In Dog Mouth, Steppling shines as a poet of the grotesque, condemning -- from the desert brush -- our media-saturated culture of consumption, and doing it without a hint of stridency. For example, Dog Mouth's crimes, as well as his liaison with a much younger woman, have led to his being the subject of a TV interview, an event that's referred to throughout the play. The point? That television, with all its distortions and lies, has nonetheless made Dog Mouth identifiable as somebody, even out in Arizona. Elsewhere, one of Dog Mouth's speeches calls up the image of a teenager accidentally run over by a train, his head severed and settled -- after a bounce or two -- staring at his own "brand-new Nikes." Beyond that, no comment, and none is needed.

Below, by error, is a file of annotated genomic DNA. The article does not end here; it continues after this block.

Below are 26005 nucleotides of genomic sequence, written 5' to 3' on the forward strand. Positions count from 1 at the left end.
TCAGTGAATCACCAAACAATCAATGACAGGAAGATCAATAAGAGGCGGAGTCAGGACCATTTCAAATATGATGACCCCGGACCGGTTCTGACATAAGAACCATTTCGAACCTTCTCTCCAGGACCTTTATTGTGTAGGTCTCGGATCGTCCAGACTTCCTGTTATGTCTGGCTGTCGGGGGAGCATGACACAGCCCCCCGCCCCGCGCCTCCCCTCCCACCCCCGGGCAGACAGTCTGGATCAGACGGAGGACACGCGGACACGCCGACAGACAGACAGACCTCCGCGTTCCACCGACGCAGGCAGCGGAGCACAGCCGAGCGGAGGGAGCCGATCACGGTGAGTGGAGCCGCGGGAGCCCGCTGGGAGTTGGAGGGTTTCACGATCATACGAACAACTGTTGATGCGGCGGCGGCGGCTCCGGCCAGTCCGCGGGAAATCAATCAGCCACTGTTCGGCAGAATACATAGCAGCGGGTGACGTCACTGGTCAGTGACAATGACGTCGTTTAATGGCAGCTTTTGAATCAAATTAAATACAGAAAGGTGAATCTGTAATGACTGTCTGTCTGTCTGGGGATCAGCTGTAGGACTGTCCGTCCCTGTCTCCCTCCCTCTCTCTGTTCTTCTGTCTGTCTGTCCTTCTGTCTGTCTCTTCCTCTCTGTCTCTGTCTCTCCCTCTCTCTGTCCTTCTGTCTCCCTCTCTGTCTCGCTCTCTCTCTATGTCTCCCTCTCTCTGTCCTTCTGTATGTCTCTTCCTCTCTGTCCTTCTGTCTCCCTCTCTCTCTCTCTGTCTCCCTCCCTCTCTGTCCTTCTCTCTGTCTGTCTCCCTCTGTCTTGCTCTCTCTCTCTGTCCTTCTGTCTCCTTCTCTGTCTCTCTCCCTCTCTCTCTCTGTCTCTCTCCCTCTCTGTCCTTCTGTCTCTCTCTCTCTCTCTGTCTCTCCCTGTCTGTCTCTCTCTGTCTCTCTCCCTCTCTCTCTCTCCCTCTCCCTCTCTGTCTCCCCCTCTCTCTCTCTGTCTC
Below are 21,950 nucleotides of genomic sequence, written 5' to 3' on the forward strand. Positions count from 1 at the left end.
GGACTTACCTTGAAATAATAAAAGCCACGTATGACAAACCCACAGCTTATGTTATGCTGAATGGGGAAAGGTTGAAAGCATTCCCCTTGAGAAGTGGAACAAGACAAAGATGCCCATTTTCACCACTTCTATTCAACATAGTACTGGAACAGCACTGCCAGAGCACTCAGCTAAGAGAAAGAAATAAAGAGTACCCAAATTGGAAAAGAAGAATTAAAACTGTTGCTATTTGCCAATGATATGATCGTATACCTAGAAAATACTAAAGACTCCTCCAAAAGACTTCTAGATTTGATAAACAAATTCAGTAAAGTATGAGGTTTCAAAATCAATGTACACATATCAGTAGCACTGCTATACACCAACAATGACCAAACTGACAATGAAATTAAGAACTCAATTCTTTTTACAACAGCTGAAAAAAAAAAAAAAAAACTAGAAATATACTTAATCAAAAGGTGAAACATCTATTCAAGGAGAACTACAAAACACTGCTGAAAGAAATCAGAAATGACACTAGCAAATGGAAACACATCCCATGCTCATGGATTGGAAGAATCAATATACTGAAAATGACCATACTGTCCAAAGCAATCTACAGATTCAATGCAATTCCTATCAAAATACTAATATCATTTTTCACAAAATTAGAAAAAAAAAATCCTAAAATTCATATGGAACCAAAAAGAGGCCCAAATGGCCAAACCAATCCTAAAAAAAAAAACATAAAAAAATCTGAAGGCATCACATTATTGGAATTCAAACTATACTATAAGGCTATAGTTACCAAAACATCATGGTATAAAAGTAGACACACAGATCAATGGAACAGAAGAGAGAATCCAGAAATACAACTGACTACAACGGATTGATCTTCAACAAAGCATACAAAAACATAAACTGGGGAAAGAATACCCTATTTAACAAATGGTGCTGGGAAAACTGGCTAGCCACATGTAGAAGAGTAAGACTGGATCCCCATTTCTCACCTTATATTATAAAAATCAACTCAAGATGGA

Perhaps the most telling evolution since The Shaper is Steppling's use of music in the scene transitions. Those screaming Hendrix-like bridges have given way to Karl Lundeberg's original music and sound design, based on an acoustic-guitar motif and accompanied by an ethereal chorus of train whistles that might have been sung by a canopy of angels. The music's mythic resonance conjoins with the grandiloquent set, a backdrop of three billboard panels creating a photographic scrim of rocky chaparral, against which Rand Ryan's lights play a chiaroscuro of harsh color and stark, black-and-white relief. All of which works as counterpoint to the perpetually annoyed, canine gruffness of Davies' Dog Mouth, and to the way Gwynne's precocious Nyah cowers when Dog Mouth is barking at her. This, with the artistry of Steppling's careful staging, turns the play into something as majestic and fragile -- as beautiful, comical and rare -- as a soap bubble.